- Unusual Breathing Pattern – There are four breathing pattern related factors applicable to breath testing, two of which address total breath volume and rate of breath being delivered. There are multiple problems with the current breath test machine in Michigan, and inadequate monitoring of breathing pattern is one of them. Peer review journal scientific studies have shown that a long breath can produce a higher test result than a short breath. This defense is closely related to partition ratio, which is why, according to Dr. A.W. Jones, one of the world’s leading scientists in this area, has indicated that something as simple as holding the breath for just 20 seconds can significantly increase a breath test results, biasing it as much as 15% too high. Closer to home, a Michigan scientist by the name of Dr. Dennis Simpson indicated that in some cases breathing pattern alone can cause a test result to be as much as .04 too high. If you blew near the legal limit of .08 this .04 alone can be the difference between guilty and not guilty.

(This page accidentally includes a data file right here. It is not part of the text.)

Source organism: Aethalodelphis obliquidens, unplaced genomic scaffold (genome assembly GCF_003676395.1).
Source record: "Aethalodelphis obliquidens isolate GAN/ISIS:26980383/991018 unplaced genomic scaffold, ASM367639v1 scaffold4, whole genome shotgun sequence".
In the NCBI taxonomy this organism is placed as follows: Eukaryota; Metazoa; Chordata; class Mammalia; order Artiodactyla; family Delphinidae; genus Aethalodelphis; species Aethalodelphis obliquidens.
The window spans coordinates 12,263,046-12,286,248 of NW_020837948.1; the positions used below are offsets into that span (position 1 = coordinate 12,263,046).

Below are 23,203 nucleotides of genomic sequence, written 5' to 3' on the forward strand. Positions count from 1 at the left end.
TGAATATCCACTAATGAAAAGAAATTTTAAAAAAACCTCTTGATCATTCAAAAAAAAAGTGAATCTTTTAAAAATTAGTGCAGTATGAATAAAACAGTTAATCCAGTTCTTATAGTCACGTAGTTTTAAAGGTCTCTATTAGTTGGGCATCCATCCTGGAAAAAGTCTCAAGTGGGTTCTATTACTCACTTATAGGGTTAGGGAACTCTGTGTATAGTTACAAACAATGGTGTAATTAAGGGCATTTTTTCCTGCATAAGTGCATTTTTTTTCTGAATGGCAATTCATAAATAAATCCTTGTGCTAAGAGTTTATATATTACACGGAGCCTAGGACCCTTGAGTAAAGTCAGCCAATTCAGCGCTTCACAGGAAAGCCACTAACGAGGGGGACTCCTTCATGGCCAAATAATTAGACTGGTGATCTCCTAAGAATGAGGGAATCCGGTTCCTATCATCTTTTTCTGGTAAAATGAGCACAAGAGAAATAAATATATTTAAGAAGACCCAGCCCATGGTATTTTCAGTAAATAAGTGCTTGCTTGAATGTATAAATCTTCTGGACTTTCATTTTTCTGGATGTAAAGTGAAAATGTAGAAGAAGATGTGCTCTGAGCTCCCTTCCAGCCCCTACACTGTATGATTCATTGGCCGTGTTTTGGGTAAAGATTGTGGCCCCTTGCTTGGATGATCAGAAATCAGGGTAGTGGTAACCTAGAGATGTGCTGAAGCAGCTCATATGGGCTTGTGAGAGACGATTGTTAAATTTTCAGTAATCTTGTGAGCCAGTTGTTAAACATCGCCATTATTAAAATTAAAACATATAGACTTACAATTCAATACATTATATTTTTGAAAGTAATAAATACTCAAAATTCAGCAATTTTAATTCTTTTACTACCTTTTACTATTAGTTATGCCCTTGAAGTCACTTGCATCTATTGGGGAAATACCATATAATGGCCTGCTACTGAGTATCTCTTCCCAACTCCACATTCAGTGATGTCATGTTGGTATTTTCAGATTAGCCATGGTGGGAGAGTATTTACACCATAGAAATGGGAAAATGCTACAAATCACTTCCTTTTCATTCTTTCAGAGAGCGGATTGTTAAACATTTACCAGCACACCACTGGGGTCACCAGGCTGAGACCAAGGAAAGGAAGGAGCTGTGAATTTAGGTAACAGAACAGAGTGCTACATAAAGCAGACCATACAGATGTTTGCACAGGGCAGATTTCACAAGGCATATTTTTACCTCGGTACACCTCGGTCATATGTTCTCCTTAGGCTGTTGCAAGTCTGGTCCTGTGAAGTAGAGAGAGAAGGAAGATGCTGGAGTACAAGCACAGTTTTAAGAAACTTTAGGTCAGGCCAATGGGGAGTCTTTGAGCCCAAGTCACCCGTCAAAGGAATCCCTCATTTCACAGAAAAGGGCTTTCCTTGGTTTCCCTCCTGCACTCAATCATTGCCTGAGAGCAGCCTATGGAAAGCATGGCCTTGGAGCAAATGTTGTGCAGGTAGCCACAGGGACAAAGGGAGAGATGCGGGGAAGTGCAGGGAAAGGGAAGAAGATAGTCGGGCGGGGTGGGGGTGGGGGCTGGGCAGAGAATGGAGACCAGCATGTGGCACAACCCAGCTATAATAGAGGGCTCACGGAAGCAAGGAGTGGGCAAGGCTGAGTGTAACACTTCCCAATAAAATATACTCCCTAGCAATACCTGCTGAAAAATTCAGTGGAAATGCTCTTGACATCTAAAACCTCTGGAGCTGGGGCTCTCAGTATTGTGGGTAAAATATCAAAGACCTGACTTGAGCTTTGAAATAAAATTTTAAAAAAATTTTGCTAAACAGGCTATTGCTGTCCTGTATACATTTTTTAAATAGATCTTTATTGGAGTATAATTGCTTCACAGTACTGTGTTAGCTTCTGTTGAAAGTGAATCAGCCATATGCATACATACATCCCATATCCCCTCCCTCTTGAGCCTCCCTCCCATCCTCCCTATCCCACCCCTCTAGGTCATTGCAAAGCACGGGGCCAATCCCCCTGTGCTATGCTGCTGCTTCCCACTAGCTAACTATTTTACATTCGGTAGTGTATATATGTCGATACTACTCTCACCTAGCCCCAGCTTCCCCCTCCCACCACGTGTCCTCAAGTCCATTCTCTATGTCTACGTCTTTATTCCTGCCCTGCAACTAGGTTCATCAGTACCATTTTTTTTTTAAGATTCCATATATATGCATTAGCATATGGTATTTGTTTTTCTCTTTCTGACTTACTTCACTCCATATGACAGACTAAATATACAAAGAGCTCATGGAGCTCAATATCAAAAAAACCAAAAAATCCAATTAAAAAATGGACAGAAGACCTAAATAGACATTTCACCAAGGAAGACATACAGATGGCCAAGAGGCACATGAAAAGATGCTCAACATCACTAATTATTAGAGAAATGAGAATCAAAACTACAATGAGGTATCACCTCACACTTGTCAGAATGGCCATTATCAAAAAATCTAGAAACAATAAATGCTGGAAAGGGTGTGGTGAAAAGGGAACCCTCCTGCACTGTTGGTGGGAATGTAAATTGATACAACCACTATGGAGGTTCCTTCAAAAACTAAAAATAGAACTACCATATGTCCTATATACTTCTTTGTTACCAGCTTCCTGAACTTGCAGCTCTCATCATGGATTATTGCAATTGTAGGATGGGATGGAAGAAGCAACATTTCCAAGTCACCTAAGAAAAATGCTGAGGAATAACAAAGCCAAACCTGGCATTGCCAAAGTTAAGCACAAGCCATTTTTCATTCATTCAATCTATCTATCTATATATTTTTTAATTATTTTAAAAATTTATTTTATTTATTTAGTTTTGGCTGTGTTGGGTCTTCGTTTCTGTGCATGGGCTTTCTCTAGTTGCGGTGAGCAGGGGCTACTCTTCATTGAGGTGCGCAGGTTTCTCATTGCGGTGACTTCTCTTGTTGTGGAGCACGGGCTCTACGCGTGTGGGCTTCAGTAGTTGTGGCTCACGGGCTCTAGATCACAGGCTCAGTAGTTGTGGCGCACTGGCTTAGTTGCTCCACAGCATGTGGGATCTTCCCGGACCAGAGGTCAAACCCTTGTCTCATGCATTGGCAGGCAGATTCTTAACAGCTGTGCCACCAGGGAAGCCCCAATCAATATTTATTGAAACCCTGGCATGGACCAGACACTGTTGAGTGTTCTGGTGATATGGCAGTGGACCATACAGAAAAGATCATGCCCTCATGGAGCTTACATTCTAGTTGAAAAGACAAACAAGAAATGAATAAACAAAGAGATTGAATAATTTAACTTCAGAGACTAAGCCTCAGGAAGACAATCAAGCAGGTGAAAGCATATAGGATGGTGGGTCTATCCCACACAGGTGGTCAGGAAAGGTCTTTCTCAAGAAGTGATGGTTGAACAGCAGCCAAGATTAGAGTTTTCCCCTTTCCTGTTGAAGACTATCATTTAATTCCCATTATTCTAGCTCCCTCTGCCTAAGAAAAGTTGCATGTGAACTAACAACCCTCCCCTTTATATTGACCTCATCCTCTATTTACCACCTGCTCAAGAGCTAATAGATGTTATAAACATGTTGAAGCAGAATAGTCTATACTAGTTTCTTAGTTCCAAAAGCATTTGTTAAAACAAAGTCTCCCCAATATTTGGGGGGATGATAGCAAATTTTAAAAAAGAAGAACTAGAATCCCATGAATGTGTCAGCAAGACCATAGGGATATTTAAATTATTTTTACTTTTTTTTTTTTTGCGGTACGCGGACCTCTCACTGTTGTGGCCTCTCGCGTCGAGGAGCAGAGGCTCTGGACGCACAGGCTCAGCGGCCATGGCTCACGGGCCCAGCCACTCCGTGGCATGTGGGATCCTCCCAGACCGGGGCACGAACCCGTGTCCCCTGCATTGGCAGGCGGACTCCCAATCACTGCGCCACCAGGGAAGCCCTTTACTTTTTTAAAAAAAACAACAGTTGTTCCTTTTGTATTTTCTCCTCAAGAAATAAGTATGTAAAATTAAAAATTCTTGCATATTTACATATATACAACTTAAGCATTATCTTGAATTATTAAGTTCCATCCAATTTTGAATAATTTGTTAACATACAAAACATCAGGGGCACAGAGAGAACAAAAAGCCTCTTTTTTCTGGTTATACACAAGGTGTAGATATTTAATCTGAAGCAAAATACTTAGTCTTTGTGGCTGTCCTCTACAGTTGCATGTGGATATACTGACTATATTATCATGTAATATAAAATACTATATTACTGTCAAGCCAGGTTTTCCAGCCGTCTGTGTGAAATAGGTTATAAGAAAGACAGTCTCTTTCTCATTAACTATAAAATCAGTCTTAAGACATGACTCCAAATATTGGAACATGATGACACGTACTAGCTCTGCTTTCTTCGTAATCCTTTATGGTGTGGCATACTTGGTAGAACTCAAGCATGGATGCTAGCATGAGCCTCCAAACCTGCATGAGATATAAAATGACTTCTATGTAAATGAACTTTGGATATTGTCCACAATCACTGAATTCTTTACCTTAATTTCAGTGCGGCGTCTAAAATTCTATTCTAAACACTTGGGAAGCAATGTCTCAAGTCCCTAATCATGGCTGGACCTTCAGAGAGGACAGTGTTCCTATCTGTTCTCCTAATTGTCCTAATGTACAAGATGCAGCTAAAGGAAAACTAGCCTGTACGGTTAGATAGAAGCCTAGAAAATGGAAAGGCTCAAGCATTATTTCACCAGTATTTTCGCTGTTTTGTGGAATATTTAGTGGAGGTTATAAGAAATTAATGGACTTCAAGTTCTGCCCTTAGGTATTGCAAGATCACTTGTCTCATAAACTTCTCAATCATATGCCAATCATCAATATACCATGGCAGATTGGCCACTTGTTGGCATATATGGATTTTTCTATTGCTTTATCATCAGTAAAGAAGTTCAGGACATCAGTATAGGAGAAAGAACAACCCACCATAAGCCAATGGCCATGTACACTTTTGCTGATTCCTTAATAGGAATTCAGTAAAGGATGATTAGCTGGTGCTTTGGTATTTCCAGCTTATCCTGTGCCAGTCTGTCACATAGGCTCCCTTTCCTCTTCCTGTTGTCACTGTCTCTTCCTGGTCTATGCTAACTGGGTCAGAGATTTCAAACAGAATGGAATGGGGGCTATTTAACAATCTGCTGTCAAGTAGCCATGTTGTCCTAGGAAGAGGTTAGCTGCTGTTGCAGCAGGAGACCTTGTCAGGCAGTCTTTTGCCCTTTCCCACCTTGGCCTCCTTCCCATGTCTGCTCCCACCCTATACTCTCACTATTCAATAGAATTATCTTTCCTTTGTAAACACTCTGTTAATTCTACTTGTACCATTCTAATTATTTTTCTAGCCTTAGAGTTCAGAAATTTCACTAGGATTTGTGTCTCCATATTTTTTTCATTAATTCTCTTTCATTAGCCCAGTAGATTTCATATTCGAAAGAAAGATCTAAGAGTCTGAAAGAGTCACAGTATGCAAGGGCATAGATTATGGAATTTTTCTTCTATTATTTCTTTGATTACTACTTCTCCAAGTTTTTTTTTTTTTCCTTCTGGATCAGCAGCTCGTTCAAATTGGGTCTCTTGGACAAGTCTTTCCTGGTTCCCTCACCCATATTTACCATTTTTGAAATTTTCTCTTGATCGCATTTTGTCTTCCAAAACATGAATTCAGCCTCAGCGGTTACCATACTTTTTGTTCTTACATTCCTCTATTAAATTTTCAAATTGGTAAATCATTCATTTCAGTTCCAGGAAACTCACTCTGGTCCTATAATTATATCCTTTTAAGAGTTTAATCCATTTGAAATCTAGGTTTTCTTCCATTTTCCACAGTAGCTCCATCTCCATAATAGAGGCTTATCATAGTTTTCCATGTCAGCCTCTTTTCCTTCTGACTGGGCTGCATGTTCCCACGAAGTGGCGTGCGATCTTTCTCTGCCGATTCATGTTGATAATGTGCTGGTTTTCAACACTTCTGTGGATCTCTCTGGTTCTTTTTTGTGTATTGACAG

- Body and Breath Temperature – one of the many assumptions the programmers of the DataMaster breath test machine made was that you had a 34 deg centigrade breath temperature when you blew into the machine. Because heat drives the alcohol from your breath into your lungs, if you had a fever when you blew into the machine, causing your breath to be higher than the assumed 34 deg centigrade, then there will be too much alcohol in your breath, and the reported result will be falsely high. This is why the temperature of the simulations discussed above is so important and the rules require that temperature be measured.